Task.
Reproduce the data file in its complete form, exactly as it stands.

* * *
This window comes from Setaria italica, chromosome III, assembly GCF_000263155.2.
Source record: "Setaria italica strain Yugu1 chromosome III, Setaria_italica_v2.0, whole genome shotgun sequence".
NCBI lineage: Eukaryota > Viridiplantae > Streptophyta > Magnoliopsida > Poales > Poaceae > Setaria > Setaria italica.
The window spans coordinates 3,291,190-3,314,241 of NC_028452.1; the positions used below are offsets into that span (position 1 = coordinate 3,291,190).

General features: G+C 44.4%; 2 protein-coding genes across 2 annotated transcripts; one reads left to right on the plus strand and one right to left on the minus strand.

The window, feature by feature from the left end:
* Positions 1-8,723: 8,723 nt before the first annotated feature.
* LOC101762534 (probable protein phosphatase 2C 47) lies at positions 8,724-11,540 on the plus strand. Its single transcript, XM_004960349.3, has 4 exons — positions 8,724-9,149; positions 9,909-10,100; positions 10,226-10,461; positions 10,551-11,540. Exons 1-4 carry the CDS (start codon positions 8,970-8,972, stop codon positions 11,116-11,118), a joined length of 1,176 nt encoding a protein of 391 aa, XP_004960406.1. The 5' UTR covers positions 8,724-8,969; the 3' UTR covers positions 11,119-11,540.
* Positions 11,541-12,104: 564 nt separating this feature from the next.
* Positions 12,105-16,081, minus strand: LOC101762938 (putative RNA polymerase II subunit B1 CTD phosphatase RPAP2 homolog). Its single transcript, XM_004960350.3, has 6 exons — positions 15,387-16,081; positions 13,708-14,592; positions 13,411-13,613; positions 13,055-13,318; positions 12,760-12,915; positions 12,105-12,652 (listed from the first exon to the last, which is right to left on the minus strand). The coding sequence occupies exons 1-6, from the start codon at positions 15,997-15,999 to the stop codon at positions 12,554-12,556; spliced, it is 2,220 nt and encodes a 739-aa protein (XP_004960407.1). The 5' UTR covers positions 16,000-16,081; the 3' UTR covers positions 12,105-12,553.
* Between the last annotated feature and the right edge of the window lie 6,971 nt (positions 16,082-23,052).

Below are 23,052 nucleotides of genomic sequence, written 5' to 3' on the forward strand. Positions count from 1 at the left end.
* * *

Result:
This window comes from Setaria italica, chromosome III, assembly GCF_000263155.2.
Source record: "Setaria italica strain Yugu1 chromosome III, Setaria_italica_v2.0, whole genome shotgun sequence".
NCBI lineage: Eukaryota > Viridiplantae > Streptophyta > Magnoliopsida > Poales > Poaceae > Setaria > Setaria italica.
The window spans coordinates 3,291,190-3,314,241 of NC_028452.1; the positions used below are offsets into that span (position 1 = coordinate 3,291,190).

General features: G+C 44.4%; 2 protein-coding genes across 2 annotated transcripts; one reads left to right on the plus strand and one right to left on the minus strand.

The window, feature by feature from the left end:
* Positions 1-8,723: 8,723 nt before the first annotated feature.
* LOC101762534 (probable protein phosphatase 2C 47) lies at positions 8,724-11,540 on the plus strand. Its single transcript, XM_004960349.3, has 4 exons — positions 8,724-9,149; positions 9,909-10,100; positions 10,226-10,461; positions 10,551-11,540. Exons 1-4 carry the CDS (start codon positions 8,970-8,972, stop codon positions 11,116-11,118), a joined length of 1,176 nt encoding a protein of 391 aa, XP_004960406.1. The 5' UTR covers positions 8,724-8,969; the 3' UTR covers positions 11,119-11,540.
* Positions 11,541-12,104: 564 nt separating this feature from the next.
* Positions 12,105-16,081, minus strand: LOC101762938 (putative RNA polymerase II subunit B1 CTD phosphatase RPAP2 homolog). Its single transcript, XM_004960350.3, has 6 exons — positions 15,387-16,081; positions 13,708-14,592; positions 13,411-13,613; positions 13,055-13,318; positions 12,760-12,915; positions 12,105-12,652 (listed from the first exon to the last, which is right to left on the minus strand). The coding sequence occupies exons 1-6, from the start codon at positions 15,997-15,999 to the stop codon at positions 12,554-12,556; spliced, it is 2,220 nt and encodes a 739-aa protein (XP_004960407.1). The 5' UTR covers positions 16,000-16,081; the 3' UTR covers positions 12,105-12,553.
* Between the last annotated feature and the right edge of the window lie 6,971 nt (positions 16,082-23,052).

Below are 23,052 nucleotides of genomic sequence, written 5' to 3' on the forward strand. Positions count from 1 at the left end.